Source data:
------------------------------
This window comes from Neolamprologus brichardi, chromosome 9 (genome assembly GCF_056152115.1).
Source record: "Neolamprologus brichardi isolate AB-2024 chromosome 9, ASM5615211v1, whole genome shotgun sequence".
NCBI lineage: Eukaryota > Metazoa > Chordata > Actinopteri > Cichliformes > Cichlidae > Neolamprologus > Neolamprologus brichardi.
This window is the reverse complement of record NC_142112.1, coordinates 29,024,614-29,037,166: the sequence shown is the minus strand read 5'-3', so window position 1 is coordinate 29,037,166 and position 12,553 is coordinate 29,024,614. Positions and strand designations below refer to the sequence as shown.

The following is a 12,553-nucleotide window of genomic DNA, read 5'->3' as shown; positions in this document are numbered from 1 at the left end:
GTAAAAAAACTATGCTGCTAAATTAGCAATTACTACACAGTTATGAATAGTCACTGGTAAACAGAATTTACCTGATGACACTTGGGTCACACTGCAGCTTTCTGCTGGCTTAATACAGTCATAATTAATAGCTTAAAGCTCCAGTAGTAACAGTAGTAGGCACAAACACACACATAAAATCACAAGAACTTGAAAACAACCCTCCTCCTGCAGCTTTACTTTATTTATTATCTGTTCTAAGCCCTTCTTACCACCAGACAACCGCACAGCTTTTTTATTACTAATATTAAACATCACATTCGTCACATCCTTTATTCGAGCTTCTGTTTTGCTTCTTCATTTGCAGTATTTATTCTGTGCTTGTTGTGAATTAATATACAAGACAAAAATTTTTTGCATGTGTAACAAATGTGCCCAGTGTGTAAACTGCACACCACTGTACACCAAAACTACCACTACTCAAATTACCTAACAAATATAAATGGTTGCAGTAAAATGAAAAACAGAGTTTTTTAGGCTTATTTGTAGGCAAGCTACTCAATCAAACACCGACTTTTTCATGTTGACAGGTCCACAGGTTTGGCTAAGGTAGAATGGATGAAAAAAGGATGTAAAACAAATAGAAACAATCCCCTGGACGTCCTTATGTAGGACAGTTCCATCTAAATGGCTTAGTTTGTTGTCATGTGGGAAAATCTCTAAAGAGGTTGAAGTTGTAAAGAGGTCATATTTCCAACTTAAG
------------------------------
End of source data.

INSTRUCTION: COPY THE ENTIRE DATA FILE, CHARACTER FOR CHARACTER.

This window comes from Neolamprologus brichardi, chromosome 9 (genome assembly GCF_056152115.1).
Source record: "Neolamprologus brichardi isolate AB-2024 chromosome 9, ASM5615211v1, whole genome shotgun sequence".
NCBI lineage: Eukaryota > Metazoa > Chordata > Actinopteri > Cichliformes > Cichlidae > Neolamprologus > Neolamprologus brichardi.
This window is the reverse complement of record NC_142112.1, coordinates 29,024,614-29,037,166: the sequence shown is the minus strand read 5'-3', so window position 1 is coordinate 29,037,166 and position 12,553 is coordinate 29,024,614. Positions and strand designations below refer to the sequence as shown.

The following is a 12,553-nucleotide window of genomic DNA, read 5'->3' as shown; positions in this document are numbered from 1 at the left end:
GTAAAAAAACTATGCTGCTAAATTAGCAATTACTACACAGTTATGAATAGTCACTGGTAAACAGAATTTACCTGATGACACTTGGGTCACACTGCAGCTTTCTGCTGGCTTAATACAGTCATAATTAATAGCTTAAAGCTCCAGTAGTAACAGTAGTAGGCACAAACACACACATAAAATCACAAGAACTTGAAAACAACCCTCCTCCTGCAGCTTTACTTTATTTATTATCTGTTCTAAGCCCTTCTTACCACCAGACAACCGCACAGCTTTTTTATTACTAATATTAAACATCACATTCGTCACATCCTTTATTCGAGCTTCTGTTTTGCTTCTTCATTTGCAGTATTTATTCTGTGCTTGTTGTGAATTAATATACAAGACAAAAATTTTTTGCATGTGTAACAAATGTGCCCAGTGTGTAAACTGCACACCACTGTACACCAAAACTACCACTACTCAAATTACCTAACAAATATAAATGGTTGCAGTAAAATGAAAAACAGAGTTTTTTAGGCTTATTTGTAGGCAAGCTACTCAATCAAACACCGACTTTTTCATGTTGACAGGTCCACAGGTTTGGCTAAGGTAGAATGGATGAAAAAAGGATGTAAAACAAATAGAAACAATCCCCTGGACGTCCTTATGTAGGACAGTTCCATCTAAATGGCTTAGTTTGTTGTCATGTGGGAAAATCTCTAAAGAGGTTGAAGTTGTAAAGAGGTCATATTTCCAACTTAAG